39. Newman, B. (1991). Only empiricism is compatible with behavior analysis: A response to the socialism and behaviorism debate. Behavior and Social Issues, 1, 15–24
  40. Ontario Council of Agencies Serving Immigrants. (n.d.). Welcome Ontario: Syrian refugee assistance program. Retrieved from
  41. Pifer, S. (2017, May 17). The growing Russian military threat in Europe. Brookings. Retrieved from
  42. Prilleltensky, I. (2001). Value-based praxis in community psychology: Moving toward social justice and social action. American Journal of Community Psychology, 29, 747–748. Scholar
  43. PwC. (n.d.). Worldwide tax summaries online. Retrieved from
  44. Ruiz, M., & Roche, B. (2007). Values and the scientific culture of behavior analysis. The Behavior Analyst, 30, 1–16. Scholar
  45. Simcox, R. (2016). The threat of Islamist terrorism in Europe and how the U.S. should respond. The Heritage Foundation. Retrieved from
  46. Skinner, B. F. (1953). Science and human behavior. New York, NY: Macmillan.Google Scholar
  47. Skinner, B. F. (1981). The phylogeny and ontogeny of behavior. Science, 153, 1205–1213. Scholar
  48. Skinner, B. F. (1987). Why we are not acting to save the world. In B. F. Skinner (Ed.), Upon further reflection (pp. 1–14). Englewood Cliffs, NJ: Prentice-Hall.Google Scholar
  49. Soreth, M. E. (2011). Against the dichotomy of morality and self-interest: A review of Power’s “A Problem From Hell”: America and the age of genocide. Behavior and Social Issues, 20, 32–43. Scholar
  50. Sturge, G. (2019, March 18). Migration statistics: How many asylum seekers and refugees are there in the UK? House of Commons library: Research and analysis from impartial experts. Retrieved from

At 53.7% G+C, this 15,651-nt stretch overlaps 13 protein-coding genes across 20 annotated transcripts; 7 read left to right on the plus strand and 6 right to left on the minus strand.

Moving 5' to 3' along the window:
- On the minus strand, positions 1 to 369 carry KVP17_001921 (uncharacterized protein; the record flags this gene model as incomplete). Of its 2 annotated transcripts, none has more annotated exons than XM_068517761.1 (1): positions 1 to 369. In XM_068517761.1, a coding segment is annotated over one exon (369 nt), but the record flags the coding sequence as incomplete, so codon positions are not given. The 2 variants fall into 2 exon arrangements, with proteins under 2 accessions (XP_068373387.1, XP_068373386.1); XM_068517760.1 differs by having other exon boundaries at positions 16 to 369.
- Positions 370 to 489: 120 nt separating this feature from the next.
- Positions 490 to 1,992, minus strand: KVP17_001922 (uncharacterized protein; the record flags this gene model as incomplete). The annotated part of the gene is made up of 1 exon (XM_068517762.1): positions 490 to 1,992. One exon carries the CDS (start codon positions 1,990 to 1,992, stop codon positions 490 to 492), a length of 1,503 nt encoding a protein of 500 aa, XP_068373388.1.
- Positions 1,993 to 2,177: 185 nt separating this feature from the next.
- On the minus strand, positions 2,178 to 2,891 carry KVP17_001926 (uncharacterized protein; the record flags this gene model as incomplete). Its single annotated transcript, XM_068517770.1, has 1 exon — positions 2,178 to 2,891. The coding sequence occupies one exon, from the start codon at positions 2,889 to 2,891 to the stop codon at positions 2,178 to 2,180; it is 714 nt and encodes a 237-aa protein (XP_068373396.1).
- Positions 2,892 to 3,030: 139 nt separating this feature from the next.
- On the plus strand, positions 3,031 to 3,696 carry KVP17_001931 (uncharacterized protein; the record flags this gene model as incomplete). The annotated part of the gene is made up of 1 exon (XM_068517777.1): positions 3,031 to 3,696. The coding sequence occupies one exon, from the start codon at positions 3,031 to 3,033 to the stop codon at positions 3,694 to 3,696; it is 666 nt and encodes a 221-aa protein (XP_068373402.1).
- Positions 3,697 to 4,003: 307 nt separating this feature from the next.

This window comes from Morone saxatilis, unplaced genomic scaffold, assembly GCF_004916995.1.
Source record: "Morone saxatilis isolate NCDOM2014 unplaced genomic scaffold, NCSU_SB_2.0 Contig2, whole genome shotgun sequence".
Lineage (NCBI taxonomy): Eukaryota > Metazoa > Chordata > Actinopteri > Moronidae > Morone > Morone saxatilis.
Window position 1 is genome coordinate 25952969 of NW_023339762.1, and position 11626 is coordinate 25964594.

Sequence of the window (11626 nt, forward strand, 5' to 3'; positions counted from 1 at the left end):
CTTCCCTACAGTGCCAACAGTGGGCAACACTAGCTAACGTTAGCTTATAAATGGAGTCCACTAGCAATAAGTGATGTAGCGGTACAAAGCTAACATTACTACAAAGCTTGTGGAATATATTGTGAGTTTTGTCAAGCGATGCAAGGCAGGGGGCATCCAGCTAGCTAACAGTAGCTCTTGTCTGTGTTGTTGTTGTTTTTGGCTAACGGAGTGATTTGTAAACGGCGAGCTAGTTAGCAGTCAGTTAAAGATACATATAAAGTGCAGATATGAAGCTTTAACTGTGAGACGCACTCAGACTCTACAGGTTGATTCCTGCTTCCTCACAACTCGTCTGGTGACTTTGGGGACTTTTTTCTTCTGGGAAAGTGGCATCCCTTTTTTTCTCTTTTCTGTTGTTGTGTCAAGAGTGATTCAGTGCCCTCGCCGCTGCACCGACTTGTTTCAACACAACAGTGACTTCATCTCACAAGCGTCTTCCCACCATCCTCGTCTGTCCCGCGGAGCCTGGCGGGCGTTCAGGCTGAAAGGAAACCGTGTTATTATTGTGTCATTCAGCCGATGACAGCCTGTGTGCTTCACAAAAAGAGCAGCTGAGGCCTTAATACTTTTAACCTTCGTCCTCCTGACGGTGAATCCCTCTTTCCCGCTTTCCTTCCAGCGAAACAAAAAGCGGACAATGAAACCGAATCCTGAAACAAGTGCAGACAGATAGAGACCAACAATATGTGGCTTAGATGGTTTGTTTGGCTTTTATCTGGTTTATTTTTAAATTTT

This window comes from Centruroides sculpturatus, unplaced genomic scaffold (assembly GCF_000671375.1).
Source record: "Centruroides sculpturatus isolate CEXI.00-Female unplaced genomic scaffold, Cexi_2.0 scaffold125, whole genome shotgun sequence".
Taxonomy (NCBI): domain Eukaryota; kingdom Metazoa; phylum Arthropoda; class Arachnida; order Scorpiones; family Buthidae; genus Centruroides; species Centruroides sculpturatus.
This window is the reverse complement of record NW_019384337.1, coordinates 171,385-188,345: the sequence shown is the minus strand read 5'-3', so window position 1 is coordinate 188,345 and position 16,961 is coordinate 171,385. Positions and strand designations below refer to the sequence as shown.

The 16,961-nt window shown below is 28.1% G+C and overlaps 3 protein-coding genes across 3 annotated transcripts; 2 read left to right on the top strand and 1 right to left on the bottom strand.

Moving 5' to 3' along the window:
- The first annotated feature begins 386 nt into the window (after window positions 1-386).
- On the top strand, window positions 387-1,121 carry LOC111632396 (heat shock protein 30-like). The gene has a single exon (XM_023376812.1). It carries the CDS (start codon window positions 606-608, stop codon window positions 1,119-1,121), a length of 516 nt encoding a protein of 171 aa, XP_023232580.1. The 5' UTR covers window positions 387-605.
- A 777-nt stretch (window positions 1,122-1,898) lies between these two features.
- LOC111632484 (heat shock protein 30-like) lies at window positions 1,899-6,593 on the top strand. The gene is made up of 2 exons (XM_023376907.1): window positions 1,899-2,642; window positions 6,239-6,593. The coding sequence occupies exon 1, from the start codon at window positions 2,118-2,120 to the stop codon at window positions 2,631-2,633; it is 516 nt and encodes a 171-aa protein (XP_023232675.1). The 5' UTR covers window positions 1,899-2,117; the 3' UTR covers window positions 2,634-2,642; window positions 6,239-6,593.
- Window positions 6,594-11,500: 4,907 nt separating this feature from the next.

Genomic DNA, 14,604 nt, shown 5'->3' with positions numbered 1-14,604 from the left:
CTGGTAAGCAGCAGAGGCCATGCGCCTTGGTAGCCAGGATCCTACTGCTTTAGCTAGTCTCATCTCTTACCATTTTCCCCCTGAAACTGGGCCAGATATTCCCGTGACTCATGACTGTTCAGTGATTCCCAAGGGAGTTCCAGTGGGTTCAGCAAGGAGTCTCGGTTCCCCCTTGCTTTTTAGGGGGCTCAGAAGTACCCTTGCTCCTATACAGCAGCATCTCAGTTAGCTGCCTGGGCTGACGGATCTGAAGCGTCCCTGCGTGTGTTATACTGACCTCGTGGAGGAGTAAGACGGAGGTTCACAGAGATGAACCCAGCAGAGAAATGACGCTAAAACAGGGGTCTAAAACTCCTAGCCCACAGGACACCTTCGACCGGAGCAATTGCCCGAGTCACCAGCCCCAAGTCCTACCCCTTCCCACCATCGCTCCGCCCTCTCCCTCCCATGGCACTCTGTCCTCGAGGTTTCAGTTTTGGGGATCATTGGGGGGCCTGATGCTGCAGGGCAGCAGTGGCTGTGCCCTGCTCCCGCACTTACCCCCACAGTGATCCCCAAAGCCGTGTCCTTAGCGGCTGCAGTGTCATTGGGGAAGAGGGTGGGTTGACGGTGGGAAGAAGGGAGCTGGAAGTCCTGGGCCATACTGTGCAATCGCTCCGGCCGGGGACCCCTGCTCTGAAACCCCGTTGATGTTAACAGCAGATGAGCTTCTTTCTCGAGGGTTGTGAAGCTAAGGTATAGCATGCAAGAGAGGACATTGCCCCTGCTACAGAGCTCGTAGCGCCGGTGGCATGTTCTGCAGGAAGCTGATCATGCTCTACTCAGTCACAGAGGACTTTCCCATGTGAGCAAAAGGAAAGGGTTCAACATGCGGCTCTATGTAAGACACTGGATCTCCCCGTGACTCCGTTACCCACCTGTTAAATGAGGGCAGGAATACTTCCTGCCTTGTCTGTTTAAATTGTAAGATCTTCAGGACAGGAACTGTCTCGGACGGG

51. Syrian Refugees. (2016, September). The Syrian refugee crisis and its repercussions for the EU. Syrian refugees: A snapshot of the crisis—in the Middle East and Europe. Retrieved from
  52. Taleb, Z. B., Bahlah, R., Fouad, M. F., Coutts, A., Wilcox, M., & Maziak, W. (2015). Syria: Health in a country undergoing tragic transition. International Journal of Public Health, 60, S63–S72. Scholar
  53. Törneke, N. (2010). Learning RFT: An introduction to relational frame theory and its clinical application. Oakland, CA: New Harbinger Publications.Google Scholar
  54. United Nations. (n.d.). About the UN. Retrieved from
  55. United Nations. (n.d.). Global Issues Overview. Retrieved from
  56. United Nations High Commissioner for Refugees. (2018, January). Somalia. The UN Refugee Agency. Retrieved from
  57. Vanselow, N. R., Thompson, R., & Karsina, A. (2011). Data-based decision making: The impact of data variability, training, and context. Journal of Applied Behavior Analysis, 44, 767–780.
  58. World Vision. (2019, March 15). Syrian refugee crisis: Facts, FAQs, and how to help. Retrieved from
  59. Yaccino, S., Schwirtz, M., & Santora, M. (2012, August 5). New York, NY: Gunman kills 6 at a Sikh temple near Milwaukee. The New York Times. Retrieved from
  60. Zenko, M., & Wilson, J. (2017, January 5). How many bombs did the United States drop in 2016? Council on Foreign Relations. Retrieved from
  61. Zong, J., & Batalova, J. (2017, January 12). Syrian refugees in the United States. Migration Policy Institute. Retrieved from

Copyright information

© Association for Behavior Analysis International 2019

Authors and Affiliations

  1. 1.The Chicago School of Professional PsychologyChicagoUSA

Personalised recommendations